Part of the £1.25bn recently committed to Children and Adolescent Mental Health Services (CAMHS) must be ring-fenced for investment by local areas in early intervention and specialist services, including targeted support for vulnerable older teenagers and victims of child sexual exploitation, who are too often overlooked.
Matthew Reed, Chief Executive of The Children’s Society, said: “Too many young people are struggling to access the support they need to overcome mental health problems.
“Children who are referred to specialist services for help with serious mental health conditions often need urgent support to prevent a problem from becoming a crisis. What they are getting at the moment, too often, is rejection, confusion and delay.
“Access to mental health support for even the most vulnerable teenagers – including victims of sexual exploitation – is patchy, in part because of a lack of clear national guidance on how they should be helped.
“This needs to change and we urge Government and health trusts to work together, alongside charities like ours on the frontline, to do more to help young people in their time of need.”
Psychologist Linda Papadopoulos said: “Young people need help at the right time to stop mental health problems worsening and continuing into adulthood. In the most extreme cases, not getting help early enough can lead to children taking their own lives. The fact young people are being forced to wait months for support, and are often being turned away completely, shows just how urgently action is needed.”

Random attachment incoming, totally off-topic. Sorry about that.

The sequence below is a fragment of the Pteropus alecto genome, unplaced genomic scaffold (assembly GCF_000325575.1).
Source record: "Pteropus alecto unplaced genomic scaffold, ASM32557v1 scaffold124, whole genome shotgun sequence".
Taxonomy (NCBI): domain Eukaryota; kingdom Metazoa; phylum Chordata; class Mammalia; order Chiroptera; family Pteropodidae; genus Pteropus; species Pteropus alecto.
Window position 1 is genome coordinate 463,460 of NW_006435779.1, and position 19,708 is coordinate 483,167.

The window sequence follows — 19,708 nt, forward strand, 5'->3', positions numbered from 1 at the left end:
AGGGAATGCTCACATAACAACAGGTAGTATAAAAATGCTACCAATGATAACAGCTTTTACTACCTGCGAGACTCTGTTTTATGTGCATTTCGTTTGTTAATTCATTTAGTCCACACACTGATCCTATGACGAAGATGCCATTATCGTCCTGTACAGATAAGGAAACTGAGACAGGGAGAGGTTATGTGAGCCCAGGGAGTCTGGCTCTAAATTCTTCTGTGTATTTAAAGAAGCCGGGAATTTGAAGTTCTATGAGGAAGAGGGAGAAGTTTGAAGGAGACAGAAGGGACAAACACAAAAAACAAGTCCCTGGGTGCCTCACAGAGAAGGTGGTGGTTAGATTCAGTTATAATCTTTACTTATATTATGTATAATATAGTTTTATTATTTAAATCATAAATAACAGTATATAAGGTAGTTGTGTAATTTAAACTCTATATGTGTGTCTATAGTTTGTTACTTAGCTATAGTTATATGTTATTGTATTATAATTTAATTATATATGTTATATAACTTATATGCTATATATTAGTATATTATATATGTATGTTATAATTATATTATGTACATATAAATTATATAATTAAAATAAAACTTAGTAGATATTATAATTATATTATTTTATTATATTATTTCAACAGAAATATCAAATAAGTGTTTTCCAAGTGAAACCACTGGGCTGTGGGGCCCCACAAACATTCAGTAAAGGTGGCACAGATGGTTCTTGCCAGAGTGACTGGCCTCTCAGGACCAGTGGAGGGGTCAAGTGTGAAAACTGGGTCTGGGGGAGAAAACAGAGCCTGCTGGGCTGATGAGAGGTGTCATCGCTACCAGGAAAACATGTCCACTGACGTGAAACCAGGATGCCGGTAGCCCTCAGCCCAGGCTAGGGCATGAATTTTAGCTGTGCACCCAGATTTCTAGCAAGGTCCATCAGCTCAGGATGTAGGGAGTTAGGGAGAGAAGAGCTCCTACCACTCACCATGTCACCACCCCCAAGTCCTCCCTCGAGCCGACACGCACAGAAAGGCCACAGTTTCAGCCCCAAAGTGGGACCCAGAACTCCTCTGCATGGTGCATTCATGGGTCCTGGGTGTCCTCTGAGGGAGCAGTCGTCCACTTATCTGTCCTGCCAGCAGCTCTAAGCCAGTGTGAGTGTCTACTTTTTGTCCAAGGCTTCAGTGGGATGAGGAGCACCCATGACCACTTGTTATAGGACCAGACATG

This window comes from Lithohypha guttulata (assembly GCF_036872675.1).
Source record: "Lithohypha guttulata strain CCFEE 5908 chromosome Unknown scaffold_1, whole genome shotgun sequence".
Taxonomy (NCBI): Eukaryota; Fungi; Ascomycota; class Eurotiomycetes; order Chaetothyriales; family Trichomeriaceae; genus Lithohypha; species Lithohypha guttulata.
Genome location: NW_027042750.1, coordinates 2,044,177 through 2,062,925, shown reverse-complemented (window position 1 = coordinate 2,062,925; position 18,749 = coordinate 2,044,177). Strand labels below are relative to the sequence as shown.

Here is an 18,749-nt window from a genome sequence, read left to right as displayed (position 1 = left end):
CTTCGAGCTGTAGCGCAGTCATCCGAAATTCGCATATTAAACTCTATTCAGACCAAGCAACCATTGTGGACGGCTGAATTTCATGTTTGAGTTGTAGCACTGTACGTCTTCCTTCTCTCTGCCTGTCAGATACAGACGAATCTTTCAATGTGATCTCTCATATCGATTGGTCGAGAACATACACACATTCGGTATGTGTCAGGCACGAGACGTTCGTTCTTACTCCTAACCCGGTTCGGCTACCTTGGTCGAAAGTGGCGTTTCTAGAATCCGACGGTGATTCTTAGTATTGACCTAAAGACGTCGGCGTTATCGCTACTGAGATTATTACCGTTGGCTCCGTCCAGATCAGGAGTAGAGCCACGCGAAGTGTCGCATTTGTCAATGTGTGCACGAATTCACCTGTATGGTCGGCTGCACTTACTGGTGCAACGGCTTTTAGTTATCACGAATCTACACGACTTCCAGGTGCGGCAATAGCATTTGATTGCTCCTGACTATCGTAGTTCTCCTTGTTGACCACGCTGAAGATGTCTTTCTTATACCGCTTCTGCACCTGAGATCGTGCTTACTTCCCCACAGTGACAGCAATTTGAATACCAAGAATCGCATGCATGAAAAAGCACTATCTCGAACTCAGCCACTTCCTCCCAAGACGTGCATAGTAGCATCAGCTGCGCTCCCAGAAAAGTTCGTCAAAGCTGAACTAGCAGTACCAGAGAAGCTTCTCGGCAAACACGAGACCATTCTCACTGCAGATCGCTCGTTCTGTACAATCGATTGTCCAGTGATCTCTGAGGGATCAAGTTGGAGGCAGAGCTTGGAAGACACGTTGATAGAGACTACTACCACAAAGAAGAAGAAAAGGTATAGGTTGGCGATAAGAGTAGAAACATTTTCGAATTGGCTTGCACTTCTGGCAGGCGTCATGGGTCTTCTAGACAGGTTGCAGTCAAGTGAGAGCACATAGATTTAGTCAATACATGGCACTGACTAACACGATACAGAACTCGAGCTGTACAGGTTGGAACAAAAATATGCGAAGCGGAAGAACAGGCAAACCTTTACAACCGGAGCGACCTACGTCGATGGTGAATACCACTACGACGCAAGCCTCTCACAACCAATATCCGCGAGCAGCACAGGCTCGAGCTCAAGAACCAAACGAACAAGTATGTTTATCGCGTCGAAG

For more information or an interview, please call The Children’s Society media team on 020 7841 4422, 07775 812 357 or email email@example.com. For out-of-hours enquiries please call 07810 796 508.
Notes to Editors:
•The full report is available here.
•Specialist mental health services are known as CAMHS (Tier 3) services. They provide a range of support for young people with more severe, complex and persistent needs. Professionals who provide the services may include therapists, psychotherapists, psychologists, social workers and Youth Offending Teams. They are normally commissioned by Clinical Commissioning Groups and are often based in the local community. In most areas, only those professionals formally working with the young person such as their GP, school or social services can make referrals into these services.
•The Children’s Society’s report is based on responses to Freedom of Information requests sent to 36 mental health trusts in England. The data covers the 2014/15 financial year.
•More information about The Children’s Society’s policies on mental health can be found in our discussion paper, Children’s Mental Health: Priorities for Improving Children and Adolescent Mental Health Services in England, available here: http://www.childrenssociety.org.uk/what-we-do/resources-and-publications...
•The Children’s Society is a national charity that runs local services, helping children and young people when they are at their most vulnerable, and have nowhere left to turn. We also campaign for changes to laws affecting children and young people, to stop the mistakes of the past being repeated in the future. Our supporters around the country fund our services and join our campaigns to show children and young people they are on their side.